I’ve long been a proponent of drawing comparisons between the world of fashion and the world of rugs and carpets; the appeal is simply too irresistible. Iconic fashion houses producing the absolute finest articles of couture clothing with degrees of customization that, to be frank, can at times be envious, contrasted against the monotony of prêt-à-porter and the one-size-fits-some downmarket world of fast fashion; if only the French had a more vulgar sounding word to convey the harshness that comes with producing inexpensive commodity quality clothing. Or do they? I digress.
It doesn’t take much time shopping for a handmade rug or carpet until one will encounter the phrase ‘It’s an investment.’ Usually uttered by a well-meaning salesperson in response to an inquiry regarding the relative expense of the carpet then under consideration, its nuanced meaning is quite oft left intentionally vague and unqualified.
‘How many striped rugs have we seen before?’ begins REUBERHENNING’s Birgit Krah as if she was the one asking the questions. ‘Some are nice, a lot are boring, but stripes have always been fascinating to me. It’s a timeless pattern found in fashion, furniture, and art, even in nature. Never out, always in, the design remains classic and modern, conservative yet freaky all dependant upon how you wear it or [as is the case with carpets] which apartment we put it in.’
After well more than a decade since his departure, Tom DeMarco has returned to The Stephanie Odegard Collection effective Monday, 7 March 2016. ‘I am sitting here at my new desk at 200 Lexington Avenue [in New York City]’ Tom says as he finally ‘spills the beans’ on the closely guarded news. ‘As of today I am the new General Manager of Odegard.’
It gives me great joy to announce the United States’ embargo and ban on the importation of Iranian produced rugs and carpets has been lifted. In accordance with the Joint Comprehensive Plan of Action (JCPOA) the International Atomic Energy Agency (IAEA) on 16 January 2016 certified Iran had fulfilled its initial obligations under the JCPOA and thus ‘Implementation Day’ came to pass and with it the end of the embargo. Throughout my lifetime the embargo has been enacted and rescinded on numerous occasions in various efforts to force The Islamic Republic of Iran into compliance with geopolitical ideologies we shall not again discuss; politics, religion, and all that.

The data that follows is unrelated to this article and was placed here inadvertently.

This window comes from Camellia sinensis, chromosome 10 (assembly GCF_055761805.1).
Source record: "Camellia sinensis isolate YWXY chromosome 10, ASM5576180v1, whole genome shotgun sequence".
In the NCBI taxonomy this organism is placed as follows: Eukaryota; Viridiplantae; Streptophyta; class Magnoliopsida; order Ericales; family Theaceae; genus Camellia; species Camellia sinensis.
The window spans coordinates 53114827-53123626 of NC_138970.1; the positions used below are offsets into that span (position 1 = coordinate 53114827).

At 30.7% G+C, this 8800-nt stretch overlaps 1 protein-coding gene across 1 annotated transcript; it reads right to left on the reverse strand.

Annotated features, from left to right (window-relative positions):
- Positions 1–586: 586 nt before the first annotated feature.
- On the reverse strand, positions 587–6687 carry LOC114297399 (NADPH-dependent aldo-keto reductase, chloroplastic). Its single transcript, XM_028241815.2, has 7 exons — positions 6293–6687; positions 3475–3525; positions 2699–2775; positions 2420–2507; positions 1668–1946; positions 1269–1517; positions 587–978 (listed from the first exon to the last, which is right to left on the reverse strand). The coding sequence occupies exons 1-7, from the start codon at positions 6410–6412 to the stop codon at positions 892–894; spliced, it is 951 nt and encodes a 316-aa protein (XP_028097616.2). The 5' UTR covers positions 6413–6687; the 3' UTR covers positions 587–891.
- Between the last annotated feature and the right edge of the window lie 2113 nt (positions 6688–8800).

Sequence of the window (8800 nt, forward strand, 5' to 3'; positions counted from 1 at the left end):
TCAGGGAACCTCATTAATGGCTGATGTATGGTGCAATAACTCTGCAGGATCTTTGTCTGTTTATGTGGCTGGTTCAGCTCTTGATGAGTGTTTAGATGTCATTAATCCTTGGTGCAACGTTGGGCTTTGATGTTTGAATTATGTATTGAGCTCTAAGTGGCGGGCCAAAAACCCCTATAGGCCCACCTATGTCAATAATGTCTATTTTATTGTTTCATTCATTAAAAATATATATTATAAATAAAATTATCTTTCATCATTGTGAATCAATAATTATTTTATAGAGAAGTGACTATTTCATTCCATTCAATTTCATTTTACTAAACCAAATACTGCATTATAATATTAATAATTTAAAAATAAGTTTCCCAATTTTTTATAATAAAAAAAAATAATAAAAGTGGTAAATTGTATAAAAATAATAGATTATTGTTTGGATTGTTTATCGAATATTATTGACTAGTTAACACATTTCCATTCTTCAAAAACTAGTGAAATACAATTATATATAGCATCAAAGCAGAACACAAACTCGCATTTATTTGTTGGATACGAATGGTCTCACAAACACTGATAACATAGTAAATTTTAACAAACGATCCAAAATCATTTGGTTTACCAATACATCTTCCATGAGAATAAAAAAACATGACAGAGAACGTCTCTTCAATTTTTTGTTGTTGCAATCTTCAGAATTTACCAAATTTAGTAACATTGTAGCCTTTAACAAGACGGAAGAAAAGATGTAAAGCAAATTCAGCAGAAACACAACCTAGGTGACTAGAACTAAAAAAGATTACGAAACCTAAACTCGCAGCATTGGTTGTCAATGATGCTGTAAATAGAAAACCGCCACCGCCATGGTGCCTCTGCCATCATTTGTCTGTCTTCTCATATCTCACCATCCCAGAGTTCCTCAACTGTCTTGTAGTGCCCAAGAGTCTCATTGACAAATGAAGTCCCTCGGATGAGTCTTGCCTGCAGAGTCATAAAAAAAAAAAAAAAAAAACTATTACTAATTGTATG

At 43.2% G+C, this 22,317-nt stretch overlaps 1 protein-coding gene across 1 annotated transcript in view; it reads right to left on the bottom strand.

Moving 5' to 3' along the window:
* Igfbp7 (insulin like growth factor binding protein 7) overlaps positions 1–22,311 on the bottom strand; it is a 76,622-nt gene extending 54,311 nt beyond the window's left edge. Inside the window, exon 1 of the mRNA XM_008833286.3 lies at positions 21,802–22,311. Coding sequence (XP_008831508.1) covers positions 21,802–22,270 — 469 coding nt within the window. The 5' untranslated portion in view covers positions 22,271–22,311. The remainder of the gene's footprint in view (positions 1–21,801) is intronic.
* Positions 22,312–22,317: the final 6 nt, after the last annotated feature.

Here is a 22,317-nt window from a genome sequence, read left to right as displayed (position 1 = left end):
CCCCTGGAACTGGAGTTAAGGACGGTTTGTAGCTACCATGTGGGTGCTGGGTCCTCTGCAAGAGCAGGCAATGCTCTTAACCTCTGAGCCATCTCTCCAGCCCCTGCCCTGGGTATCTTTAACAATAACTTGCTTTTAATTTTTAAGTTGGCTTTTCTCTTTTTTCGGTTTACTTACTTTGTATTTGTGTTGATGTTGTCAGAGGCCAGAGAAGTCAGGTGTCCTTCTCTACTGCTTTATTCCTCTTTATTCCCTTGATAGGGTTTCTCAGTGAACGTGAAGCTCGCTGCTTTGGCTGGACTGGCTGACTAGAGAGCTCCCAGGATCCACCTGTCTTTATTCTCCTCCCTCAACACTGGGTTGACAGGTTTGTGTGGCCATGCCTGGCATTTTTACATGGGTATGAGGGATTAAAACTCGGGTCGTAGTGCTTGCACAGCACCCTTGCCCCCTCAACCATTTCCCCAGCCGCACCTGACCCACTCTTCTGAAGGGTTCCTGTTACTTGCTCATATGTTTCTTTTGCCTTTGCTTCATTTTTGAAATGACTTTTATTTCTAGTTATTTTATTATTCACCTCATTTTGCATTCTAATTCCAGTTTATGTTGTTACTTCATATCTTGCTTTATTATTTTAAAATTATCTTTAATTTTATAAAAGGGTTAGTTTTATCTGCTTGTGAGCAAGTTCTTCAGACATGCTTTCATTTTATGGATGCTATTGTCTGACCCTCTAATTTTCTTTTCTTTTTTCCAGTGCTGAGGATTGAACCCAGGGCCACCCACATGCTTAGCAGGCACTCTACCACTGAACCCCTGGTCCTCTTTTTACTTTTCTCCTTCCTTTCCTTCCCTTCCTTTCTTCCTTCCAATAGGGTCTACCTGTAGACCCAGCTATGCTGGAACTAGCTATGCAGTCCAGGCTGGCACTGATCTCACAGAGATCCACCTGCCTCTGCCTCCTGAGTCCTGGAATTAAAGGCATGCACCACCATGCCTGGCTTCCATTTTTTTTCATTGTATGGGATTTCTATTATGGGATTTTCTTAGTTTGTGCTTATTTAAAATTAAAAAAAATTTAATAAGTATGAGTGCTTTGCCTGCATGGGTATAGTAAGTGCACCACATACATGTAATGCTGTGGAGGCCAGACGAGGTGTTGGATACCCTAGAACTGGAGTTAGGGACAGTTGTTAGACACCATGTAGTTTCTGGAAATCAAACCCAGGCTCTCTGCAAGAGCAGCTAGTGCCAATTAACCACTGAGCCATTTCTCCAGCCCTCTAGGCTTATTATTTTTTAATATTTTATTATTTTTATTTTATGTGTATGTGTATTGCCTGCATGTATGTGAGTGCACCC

A wise man would have been prescient enough to have completed this article in time to have published on 2 February 2016, and then, à la façon the wonderfully annoying film ‘Groundhog’s Day’ further belaboured you with yet another long winded diatribe in support of copyright via a now second mention of that film. ‘We won’t find out until we grow…’ to quote that film’s use of the iconic song ‘I Got You babe’. Discussion of my relative wisdom notwithstanding, such an opportunistic article was not meant to be for a great conundrum had beleaguered me since shortly after the publication of my last missive on copyright in the rug and carpet industry entitled ‘No Euphemisms, It’s a Knockoff!’ Only in recent weeks has an acceptable solution presented itself and so, without further adieu, I offer a footnote of sorts on copyright in general, and of course what that means to the rug industry. Apologies in advance for the somewhat tedious and essay like nature of this article; I trust those of you who care about more than just to paying lip service to copyright will find it most intriguing. Enjoy!
Platitudes have already been written about Rug Star, its outgoing and buoyant bon vivant founder Jürgen Dahlmanns, and the critically acclaimed and award winning carpets which bear the individually hand signed ‘Certificates of Authenticity’ of this now iconic carpet house. To belabour and restate any of his accolades would be to do a disservice to a man who, not unlike myself, sees the world through an intellectual eye that imparts a high degree of emotional context to his work. Unlike The Ruggist however, Mr. Dahlmanns enjoys several of the the benefits of his Teutonic origins.